New York Mets Hot Stove: Who to Buy and Who to Trade

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New York Mets Hot Stove: Who to Buy and Who to Trade
Elsa/Getty Images
The Mets could certainly use Stephen Drew at shortstop in 2014

The New York Mets have had a successful offseason so far, but there is still work to be done.

In order to compete for a National League playoff berth, general manager Sandy Alderson needs to continue fortifying his roster. He needs to stay aggressive.

Mets fans should expect nothing less.

With that being said, let's take a look at a pair of players Alderson should continue to pursue and another player on the Mets roster he should try to trade.

May we have the envelope, please....

*All statistics are courtesy of Baseball Reference unless otherwise noted.

Should the New York Mets pursue free-agent shortstop Stephen Drew?

Submit Vote vote to see results

 

Buy: Stephen Drew, Shortstop

This one is not hard to figure out.

The Mets need a serious upgrade at shortstop from the immature and oft-injured Ruben Tejada, and 30-year-old Stephen Drew could be the panacea for what ails New York at such an important position.

Sure, Drew would cost the Mets a high draft pick, but New York needs an infusion of offense and Drew's sparkling glove at short.

The eight-year veteran batted .253 with 13 HR and 67 RBI in 124 games for the World Series-winning Red Sox last season.  His .777 OPS was second among American League shortstops. He's a career .264 hitter but does come with some baggage.

Drew has been prone to injury throughout his career and is also represented by superagent Scott Boras. However, Drew brings an excellent glove with him—he ranked second in the American League with a .984 fielding percentage last season.

Despite a few drawbacks, Drew brings a lot to the table. To date, he has not had a ton of interest from other clubs, so the Mets should ink him to a three-year contract in the $30-33 million range.

It's not that crazy, and Drew would give the Mets solid offensive and defensive boosts. Is he Troy Tulowitzki? Of course not, but the Mets could certainly do a lot worse.

Elsa/Getty Images

 

Trade: Lucas Duda, First Base/Outfield

It's no secret that the Mets are shopping around first baseman Ike Davis. There is a logjam at first base between Davis and Lucas Duda.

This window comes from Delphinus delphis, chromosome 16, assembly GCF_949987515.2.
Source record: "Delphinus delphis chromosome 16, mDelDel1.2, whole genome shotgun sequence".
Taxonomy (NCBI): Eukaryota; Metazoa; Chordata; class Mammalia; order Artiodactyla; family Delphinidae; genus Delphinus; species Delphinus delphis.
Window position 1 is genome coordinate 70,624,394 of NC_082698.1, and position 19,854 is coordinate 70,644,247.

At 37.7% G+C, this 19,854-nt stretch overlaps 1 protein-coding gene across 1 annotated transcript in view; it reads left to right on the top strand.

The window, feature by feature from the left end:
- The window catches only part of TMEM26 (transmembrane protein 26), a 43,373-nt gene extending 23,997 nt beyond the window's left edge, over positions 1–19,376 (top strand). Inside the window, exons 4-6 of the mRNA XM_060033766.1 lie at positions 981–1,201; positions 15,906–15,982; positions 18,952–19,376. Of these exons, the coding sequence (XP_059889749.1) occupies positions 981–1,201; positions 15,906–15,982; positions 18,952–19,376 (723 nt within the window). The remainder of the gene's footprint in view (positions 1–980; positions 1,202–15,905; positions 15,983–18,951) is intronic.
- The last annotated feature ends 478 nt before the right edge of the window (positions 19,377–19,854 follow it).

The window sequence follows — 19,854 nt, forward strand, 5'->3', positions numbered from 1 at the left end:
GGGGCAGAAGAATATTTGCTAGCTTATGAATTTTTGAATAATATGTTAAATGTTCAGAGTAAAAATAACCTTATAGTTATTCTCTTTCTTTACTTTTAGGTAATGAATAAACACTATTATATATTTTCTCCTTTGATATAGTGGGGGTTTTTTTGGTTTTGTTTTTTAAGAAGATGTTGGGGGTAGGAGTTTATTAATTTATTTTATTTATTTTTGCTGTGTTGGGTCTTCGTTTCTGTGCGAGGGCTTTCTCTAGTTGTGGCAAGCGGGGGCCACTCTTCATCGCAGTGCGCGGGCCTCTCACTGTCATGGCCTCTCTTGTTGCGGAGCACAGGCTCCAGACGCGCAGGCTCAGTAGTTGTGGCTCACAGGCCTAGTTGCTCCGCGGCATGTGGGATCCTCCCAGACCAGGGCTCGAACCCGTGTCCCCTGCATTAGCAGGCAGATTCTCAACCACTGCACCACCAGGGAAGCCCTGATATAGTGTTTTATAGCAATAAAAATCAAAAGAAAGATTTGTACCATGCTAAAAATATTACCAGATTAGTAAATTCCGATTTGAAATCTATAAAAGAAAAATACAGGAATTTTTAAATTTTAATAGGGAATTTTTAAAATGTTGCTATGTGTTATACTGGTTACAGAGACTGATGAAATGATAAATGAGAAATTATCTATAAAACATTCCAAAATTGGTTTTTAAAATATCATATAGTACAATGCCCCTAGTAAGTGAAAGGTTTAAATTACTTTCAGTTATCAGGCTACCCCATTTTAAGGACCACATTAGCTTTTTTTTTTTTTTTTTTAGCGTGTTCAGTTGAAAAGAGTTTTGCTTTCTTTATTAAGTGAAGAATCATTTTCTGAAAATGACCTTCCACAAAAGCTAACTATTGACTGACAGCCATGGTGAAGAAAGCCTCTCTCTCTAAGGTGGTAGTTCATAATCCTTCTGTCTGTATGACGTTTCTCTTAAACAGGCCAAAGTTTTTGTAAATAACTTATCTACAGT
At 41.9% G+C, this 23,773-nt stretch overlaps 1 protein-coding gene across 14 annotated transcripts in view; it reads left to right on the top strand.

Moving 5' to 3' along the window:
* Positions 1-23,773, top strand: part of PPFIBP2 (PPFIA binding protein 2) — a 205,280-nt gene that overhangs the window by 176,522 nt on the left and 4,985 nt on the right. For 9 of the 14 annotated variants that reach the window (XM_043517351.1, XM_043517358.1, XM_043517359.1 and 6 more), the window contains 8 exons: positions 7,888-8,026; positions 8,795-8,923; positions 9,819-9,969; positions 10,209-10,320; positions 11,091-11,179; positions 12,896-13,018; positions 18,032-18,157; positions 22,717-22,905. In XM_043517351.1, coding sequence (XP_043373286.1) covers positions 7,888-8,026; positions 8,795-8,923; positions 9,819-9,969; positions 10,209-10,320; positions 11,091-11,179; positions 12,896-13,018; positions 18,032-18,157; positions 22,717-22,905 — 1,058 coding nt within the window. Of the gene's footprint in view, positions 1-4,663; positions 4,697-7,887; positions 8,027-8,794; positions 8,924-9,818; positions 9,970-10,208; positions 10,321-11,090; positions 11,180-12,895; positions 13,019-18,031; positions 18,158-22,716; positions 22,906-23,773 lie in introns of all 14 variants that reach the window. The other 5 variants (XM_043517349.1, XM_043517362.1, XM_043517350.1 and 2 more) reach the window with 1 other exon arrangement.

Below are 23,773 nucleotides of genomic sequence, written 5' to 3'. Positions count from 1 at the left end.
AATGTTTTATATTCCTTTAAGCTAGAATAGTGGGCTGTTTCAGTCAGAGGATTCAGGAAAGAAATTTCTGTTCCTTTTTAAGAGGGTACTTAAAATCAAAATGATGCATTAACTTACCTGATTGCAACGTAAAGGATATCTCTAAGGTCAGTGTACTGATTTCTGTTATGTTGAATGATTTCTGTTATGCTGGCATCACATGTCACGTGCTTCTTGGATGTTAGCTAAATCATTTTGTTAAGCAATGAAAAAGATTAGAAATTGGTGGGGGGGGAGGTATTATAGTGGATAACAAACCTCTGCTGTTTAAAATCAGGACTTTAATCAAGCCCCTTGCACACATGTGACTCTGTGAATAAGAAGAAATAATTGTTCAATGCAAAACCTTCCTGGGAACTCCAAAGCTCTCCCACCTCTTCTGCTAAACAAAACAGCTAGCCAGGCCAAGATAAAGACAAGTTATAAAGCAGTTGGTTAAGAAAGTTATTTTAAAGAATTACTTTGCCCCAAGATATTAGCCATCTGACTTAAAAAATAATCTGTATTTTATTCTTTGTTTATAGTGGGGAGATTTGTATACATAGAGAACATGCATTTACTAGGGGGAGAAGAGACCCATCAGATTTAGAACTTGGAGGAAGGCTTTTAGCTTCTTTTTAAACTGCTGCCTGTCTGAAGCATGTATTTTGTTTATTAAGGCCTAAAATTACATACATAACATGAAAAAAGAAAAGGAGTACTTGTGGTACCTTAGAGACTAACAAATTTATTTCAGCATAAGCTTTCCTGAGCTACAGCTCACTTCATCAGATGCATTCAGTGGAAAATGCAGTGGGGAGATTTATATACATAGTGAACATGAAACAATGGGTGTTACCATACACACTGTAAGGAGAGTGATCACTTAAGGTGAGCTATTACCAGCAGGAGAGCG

But Duda is the player the Mets should try to trade, not Davis.

According to Jorge Castillo of The Star-Ledger, New York recently tried to ship Davis to Baltimore for pitching prospect Eduardo Rodriguez but was rebuffed.

That's good.

There's no doubt the left-handed slugger is coming off a miserable 2013 campaign; he hit a feeble .205 with nine home runs and 33 RBI. However, he hit .286 during the second half of the season with a .449 OBP before being shut down with a strained right oblique injury.

Davis is just entering his prime at age 26, and he has too much upside to trade just yet. Remember, Davis clouted 32 HR in 2012. He's also a fine defensive first baseman.

Duda might not bring back the type of prospect Davis can, but a change of scenery would be best for him at this stage of his career. The USC product has hit just .239 and .223, respectively, the last two seasons. He smacked 15 home runs in each of those campaigns, so the power potential is there.

The Mets have been waiting for that potential to be realized, but it just hasn't happened. It's time for Alderson to move Duda out of Queens for a mid-level prospect. Perhaps playing outside the pressures of New York City would do Duda a world of good.

It's worth a try.

 

Buy: Paul Maholm, Starting Pitcher

Truth be told, I was going to recommend the Mets sign reliever Jesse Crain, but New York management hesitated, and Crain just signed a one-year pact with the Astros. The Mets should now move forward and sign Paul Maholm, a crafty southpaw who would fit in nicely at the No. 5 slot in the rotation.

The Mississippi State product authored a 10-11 record with a 4.41 ERA in 26 starts with the Atlanta Braves last season. Those numbers aren't overly impressive, but Maholm gives a team innings, and that saves the bullpen. 

Maholm can hold down the fort until Rafael Montero or Noah Syndergaard is ready to take his place in New York's rotation. He could then slide into the role of spot starter or long reliever.

Maholm reminds me a lot of Jamie Moyer. He does not have dominant stuff, but he mixes speeds well and can paint the corners of the plate. The nine-year veteran made just $6.5 million last season, so the Mets should be able to sign him to a one-year contract for around $6-7 million.

That's cheap for starting pitching these days. Maholm might not be a dynamic acquisition, but it would be a wise move to sign him for the 2014 campaign.

 

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